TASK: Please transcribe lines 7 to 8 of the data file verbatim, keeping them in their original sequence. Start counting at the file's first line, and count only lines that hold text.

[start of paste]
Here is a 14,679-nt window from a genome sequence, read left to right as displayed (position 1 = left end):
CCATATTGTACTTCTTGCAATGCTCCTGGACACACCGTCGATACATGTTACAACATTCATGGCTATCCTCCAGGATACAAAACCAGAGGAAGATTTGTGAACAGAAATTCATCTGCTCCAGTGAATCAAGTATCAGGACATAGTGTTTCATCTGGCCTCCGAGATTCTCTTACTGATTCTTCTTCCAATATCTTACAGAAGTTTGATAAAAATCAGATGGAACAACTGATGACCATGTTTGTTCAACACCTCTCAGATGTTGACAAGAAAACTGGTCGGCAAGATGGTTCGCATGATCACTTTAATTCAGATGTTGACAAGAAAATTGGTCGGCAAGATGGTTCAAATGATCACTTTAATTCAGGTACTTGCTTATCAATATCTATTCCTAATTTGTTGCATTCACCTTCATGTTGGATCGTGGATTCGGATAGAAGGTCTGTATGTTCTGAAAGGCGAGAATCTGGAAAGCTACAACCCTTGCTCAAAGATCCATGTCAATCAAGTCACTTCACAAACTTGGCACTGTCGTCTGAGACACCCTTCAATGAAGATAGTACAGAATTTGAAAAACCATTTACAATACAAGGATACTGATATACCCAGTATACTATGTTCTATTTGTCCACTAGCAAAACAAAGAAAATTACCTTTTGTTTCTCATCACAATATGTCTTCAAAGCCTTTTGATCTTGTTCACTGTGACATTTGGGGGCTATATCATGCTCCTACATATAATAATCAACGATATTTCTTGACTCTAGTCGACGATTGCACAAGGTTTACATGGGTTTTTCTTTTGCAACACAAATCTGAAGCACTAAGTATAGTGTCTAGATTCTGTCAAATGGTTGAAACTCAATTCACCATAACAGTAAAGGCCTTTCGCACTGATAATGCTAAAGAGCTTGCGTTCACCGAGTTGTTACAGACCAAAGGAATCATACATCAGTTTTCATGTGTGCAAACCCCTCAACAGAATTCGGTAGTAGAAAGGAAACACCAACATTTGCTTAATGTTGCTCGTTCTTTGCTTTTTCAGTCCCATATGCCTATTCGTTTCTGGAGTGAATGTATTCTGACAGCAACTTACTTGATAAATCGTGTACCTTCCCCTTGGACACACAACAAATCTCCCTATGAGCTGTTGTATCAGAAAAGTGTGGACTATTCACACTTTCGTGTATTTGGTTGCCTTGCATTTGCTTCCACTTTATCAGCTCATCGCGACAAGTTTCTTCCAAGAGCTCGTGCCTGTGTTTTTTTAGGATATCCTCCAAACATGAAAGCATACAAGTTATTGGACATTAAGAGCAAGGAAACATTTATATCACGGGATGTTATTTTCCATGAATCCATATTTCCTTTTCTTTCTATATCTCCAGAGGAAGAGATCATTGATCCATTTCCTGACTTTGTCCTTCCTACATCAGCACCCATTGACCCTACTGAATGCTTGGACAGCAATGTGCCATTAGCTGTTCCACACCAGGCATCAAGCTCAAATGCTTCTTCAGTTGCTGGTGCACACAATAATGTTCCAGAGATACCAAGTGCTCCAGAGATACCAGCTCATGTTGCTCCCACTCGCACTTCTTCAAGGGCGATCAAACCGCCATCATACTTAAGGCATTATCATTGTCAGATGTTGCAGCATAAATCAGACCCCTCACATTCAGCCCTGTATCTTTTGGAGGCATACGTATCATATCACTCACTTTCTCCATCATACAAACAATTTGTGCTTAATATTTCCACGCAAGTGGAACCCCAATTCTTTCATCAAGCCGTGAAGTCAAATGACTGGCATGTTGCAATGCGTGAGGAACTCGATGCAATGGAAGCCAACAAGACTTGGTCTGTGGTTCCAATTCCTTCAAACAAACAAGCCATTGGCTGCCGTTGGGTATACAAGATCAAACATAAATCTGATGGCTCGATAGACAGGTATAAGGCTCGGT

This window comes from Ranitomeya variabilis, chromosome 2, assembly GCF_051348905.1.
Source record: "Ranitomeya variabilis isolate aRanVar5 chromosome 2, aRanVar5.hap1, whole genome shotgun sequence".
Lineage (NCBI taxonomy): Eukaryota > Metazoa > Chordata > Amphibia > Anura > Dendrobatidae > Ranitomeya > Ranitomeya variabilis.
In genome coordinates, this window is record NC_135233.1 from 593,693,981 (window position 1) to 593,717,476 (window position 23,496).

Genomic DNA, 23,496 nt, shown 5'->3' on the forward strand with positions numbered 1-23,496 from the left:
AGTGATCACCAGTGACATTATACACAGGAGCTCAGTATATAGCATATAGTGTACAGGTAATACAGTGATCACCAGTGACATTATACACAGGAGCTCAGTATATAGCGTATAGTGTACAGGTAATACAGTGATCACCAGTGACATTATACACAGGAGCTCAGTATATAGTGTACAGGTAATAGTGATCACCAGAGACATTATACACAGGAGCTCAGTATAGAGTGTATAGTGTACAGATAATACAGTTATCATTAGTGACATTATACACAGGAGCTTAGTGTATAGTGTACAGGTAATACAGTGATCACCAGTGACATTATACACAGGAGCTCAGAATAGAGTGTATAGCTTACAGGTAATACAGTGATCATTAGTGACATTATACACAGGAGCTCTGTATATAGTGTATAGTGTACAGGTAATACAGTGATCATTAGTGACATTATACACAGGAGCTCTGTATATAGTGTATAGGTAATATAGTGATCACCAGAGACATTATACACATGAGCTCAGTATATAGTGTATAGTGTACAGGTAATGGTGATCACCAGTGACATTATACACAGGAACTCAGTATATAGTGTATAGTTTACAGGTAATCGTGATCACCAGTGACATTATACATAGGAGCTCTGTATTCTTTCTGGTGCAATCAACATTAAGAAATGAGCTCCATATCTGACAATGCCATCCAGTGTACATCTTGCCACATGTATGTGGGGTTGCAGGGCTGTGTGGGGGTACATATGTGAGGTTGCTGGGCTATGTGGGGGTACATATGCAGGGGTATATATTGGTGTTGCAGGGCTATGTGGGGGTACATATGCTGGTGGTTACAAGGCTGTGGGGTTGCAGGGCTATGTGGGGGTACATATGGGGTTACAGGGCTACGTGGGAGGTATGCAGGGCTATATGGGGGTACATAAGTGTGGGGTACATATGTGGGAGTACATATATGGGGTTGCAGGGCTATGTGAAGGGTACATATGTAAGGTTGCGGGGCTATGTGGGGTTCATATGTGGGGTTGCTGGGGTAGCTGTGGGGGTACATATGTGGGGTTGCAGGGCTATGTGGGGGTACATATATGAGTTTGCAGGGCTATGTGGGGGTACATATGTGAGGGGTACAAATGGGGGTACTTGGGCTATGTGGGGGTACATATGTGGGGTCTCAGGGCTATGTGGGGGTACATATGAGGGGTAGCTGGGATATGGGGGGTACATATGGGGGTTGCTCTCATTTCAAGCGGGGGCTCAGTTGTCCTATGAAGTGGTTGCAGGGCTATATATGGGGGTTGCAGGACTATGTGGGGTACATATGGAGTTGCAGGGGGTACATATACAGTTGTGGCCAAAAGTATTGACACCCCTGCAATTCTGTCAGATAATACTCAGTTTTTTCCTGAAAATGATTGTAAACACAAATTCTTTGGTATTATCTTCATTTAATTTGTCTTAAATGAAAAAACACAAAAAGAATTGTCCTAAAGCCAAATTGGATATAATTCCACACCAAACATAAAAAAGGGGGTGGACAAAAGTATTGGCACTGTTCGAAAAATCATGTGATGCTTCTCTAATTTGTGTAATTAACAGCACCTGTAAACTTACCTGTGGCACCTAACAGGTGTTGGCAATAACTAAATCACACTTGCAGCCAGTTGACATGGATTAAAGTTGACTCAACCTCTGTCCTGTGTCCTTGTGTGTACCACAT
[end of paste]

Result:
Genomic DNA, 23,496 nt, shown 5'->3' on the forward strand with positions numbered 1-23,496 from the left:
AGTGATCACCAGTGACATTATACACAGGAGCTCAGTATATAGCATATAGTGTACAGGTAATACAGTGATCACCAGTGACATTATACACAGGAGCTCAGTATATAGCGTATAGTGTACAGGTAATACAGTGATCACCAGTGACATTATACACAGGAGCTCAGTATATAGTGTACAGGTAATAGTGATCACCAGAGACATTATACACAGGAGCTCAGTATAGAGTGTATAGTGTACAGATAATACAGTTATCATTAGTGACATTATACACAGGAGCTTAGTGTATAGTGTACAGGTAATACAGTGATCACCAGTGACATTATACACAGGAGCTCAGAATAGAGTGTATAGCTTACAGGTAATACAGTGATCATTAGTGACATTATACACAGGAGCTCTGTATATAGTGTATAGTGTACAGGTAATACAGTGATCATTAGTGACATTATACACAGGAGCTCTGTATATAGTGTATAGGTAATATAGTGATCACCAGAGACATTATACACATGAGCTCAGTATATAGTGTATAGTGTACAGGTAATGGTGATCACCAGTGACATTATACACAGGAACTCAGTATATAGTGTATAGTTTACAGGTAATCGTGATCACCAGTGACATTATACATAGGAGCTCTGTATTCTTTCTGGTGCAATCAACATTAAGAAATGAGCTCCATATCTGACAATGCCATCCAGTGTACATCTTGCCACATGTATGTGGGGTTGCAGGGCTGTGTGGGGGTACATATGTGAGGTTGCTGGGCTATGTGGGGGTACATATGCAGGGGTATATATTGGTGTTGCAGGGCTATGTGGGGGTACATATGCTGGTGGTTACAAGGCTGTGGGGTTGCAGGGCTATGTGGGGGTACATATGGGGTTACAGGGCTACGTGGGAGGTATGCAGGGCTATATGGGGGTACATAAGTGTGGGGTACATATGTGGGAGTACATATATGGGGTTGCAGGGCTATGTGAAGGGTACATATGTAAGGTTGCGGGGCTATGTGGGGTTCATATGTGGGGTTGCTGGGGTAGCTGTGGGGGTACATATGTGGGGTTGCAGGGCTATGTGGGGGTACATATATGAGTTTGCAGGGCTATGTGGGGGTACATATGTGAGGGGTACAAATGGGGGTACTTGGGCTATGTGGGGGTACATATGTGGGGTCTCAGGGCTATGTGGGGGTACATATGAGGGGTAGCTGGGATATGGGGGGTACATATGGGGGTTGCTCTCATTTCAAGCGGGGGCTCAGTTGTCCTATGAAGTGGTTGCAGGGCTATATATGGGGGTTGCAGGACTATGTGGGGTACATATGGAGTTGCAGGGGGTACATATACAGTTGTGGCCAAAAGTATTGACACCCCTGCAATTCTGTCAGATAATACTCAGTTTTTTCCTGAAAATGATTGTAAACACAAATTCTTTGGTATTATCTTCATTTAATTTGTCTTAAATGAAAAAACACAAAAAGAATTGTCCTAAAGCCAAATTGGATATAATTCCACACCAAACATAAAAAAGGGGGTGGACAAAAGTATTGGCACTGTTCGAAAAATCATGTGATGCTTCTCTAATTTGTGTAATTAACAGCACCTGTAAACTTACCTGTGGCACCTAACAGGTGTTGGCAATAACTAAATCACACTTGCAGCCAGTTGACATGGATTAAAGTTGACTCAACCTCTGTCCTGTGTCCTTGTGTGTACCACAT